After the excitement of setting and baiting traps, clearing the critters out and then getting to handle them in the lab, there is still more work to do!
Late in the afternoon after a well deserved nap, volunteers head back into the lab to organise their animals ready to be released out into the field. As many of the volunteers have found out this week, Hopping Mice don’t take to kindly to being chased around a bucket as you try to wrap a catch bag around them. With a cry of “escapee” the entire lab is put into action chasing a rogue Hopping Mouse before safely securing him in a bag that he cannot jump out of.
After organising animals back into their groups and loading them into the vehicles teams head out to their sites to bait and re- set Elliot traps as well as re- check the pit fall traps that have been open all day. Teams then need to release the animals back at the sites they were captured at. First the skies are checked for birds of prey like ravens, eagles and hawks who wait eagerly for animals to run free of the catch bags and snap up a quick dinner.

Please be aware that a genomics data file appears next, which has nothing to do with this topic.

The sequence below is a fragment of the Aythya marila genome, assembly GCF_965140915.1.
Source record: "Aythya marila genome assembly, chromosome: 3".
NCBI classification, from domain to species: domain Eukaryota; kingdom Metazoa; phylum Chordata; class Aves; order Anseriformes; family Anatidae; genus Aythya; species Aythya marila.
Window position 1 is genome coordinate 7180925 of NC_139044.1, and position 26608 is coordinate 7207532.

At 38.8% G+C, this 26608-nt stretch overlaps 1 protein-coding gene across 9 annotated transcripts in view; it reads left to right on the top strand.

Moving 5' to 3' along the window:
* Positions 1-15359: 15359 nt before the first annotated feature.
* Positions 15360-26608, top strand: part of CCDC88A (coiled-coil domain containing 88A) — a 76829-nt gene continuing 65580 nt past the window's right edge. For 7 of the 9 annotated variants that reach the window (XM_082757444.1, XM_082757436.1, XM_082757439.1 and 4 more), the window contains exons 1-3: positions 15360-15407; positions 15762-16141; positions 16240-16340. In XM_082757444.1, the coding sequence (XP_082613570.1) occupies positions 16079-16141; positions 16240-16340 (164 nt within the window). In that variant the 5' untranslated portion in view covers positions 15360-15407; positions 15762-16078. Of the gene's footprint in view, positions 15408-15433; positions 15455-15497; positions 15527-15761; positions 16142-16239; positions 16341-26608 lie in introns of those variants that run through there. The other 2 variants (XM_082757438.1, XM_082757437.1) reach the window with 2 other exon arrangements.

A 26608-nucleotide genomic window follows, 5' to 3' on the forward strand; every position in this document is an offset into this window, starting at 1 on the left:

Reptiles are placed in sandy, shaded patches, making sure they do not over heat and have plenty of shrubbery to run and hide in. Some may not know, but reptiles do not always like to be released onto hot sand as this can cause them to overheat. Instead they may need be wetted with a small amount of water to cool them down and released into a shady patch of scrub.
Mammals require us to find small holes, carefully letting their noses out of the bag as you guide them down towards the hole. This is to make sure they are well hidden from any predators and are able to come out after dark, in their own time.